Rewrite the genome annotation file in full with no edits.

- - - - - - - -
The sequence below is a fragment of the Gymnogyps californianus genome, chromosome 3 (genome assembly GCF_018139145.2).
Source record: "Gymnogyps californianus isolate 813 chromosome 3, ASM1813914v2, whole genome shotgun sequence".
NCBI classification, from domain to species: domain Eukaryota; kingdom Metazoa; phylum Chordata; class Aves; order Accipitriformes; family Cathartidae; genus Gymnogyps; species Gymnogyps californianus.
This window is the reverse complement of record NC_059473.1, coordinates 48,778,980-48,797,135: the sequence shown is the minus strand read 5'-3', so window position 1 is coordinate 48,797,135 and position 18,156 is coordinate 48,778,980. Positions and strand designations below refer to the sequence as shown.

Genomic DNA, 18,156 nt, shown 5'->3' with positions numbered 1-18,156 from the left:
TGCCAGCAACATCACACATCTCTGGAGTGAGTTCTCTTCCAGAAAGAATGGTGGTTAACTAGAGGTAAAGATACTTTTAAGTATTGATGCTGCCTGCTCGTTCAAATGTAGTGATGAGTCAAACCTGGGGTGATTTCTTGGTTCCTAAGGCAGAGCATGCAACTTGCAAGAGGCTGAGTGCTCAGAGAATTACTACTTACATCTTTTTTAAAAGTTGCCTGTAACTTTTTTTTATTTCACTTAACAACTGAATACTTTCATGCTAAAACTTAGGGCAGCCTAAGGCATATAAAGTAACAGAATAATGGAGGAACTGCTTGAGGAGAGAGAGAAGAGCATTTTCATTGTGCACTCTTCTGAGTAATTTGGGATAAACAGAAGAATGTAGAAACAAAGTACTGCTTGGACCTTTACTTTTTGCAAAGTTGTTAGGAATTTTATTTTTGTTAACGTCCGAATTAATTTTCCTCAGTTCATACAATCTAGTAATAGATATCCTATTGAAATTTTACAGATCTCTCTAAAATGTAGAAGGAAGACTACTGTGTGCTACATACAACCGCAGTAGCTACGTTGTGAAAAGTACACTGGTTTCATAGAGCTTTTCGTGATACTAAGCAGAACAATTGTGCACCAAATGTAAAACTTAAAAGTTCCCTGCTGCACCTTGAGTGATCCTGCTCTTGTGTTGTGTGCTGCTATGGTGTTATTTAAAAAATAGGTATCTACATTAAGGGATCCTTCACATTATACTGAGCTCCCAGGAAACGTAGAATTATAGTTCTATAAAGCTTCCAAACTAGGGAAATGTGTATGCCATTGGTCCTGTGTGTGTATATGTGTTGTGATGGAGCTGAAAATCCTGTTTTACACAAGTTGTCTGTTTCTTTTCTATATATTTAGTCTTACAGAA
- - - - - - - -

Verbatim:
The sequence below is a fragment of the Gymnogyps californianus genome, chromosome 3 (genome assembly GCF_018139145.2).
Source record: "Gymnogyps californianus isolate 813 chromosome 3, ASM1813914v2, whole genome shotgun sequence".
NCBI classification, from domain to species: domain Eukaryota; kingdom Metazoa; phylum Chordata; class Aves; order Accipitriformes; family Cathartidae; genus Gymnogyps; species Gymnogyps californianus.
This window is the reverse complement of record NC_059473.1, coordinates 48,778,980-48,797,135: the sequence shown is the minus strand read 5'-3', so window position 1 is coordinate 48,797,135 and position 18,156 is coordinate 48,778,980. Positions and strand designations below refer to the sequence as shown.

Genomic DNA, 18,156 nt, shown 5'->3' with positions numbered 1-18,156 from the left:
TGCCAGCAACATCACACATCTCTGGAGTGAGTTCTCTTCCAGAAAGAATGGTGGTTAACTAGAGGTAAAGATACTTTTAAGTATTGATGCTGCCTGCTCGTTCAAATGTAGTGATGAGTCAAACCTGGGGTGATTTCTTGGTTCCTAAGGCAGAGCATGCAACTTGCAAGAGGCTGAGTGCTCAGAGAATTACTACTTACATCTTTTTTAAAAGTTGCCTGTAACTTTTTTTTATTTCACTTAACAACTGAATACTTTCATGCTAAAACTTAGGGCAGCCTAAGGCATATAAAGTAACAGAATAATGGAGGAACTGCTTGAGGAGAGAGAGAAGAGCATTTTCATTGTGCACTCTTCTGAGTAATTTGGGATAAACAGAAGAATGTAGAAACAAAGTACTGCTTGGACCTTTACTTTTTGCAAAGTTGTTAGGAATTTTATTTTTGTTAACGTCCGAATTAATTTTCCTCAGTTCATACAATCTAGTAATAGATATCCTATTGAAATTTTACAGATCTCTCTAAAATGTAGAAGGAAGACTACTGTGTGCTACATACAACCGCAGTAGCTACGTTGTGAAAAGTACACTGGTTTCATAGAGCTTTTCGTGATACTAAGCAGAACAATTGTGCACCAAATGTAAAACTTAAAAGTTCCCTGCTGCACCTTGAGTGATCCTGCTCTTGTGTTGTGTGCTGCTATGGTGTTATTTAAAAAATAGGTATCTACATTAAGGGATCCTTCACATTATACTGAGCTCCCAGGAAACGTAGAATTATAGTTCTATAAAGCTTCCAAACTAGGGAAATGTGTATGCCATTGGTCCTGTGTGTGTATATGTGTTGTGATGGAGCTGAAAATCCTGTTTTACACAAGTTGTCTGTTTCTTTTCTATATATTTAGTCTTACAGAA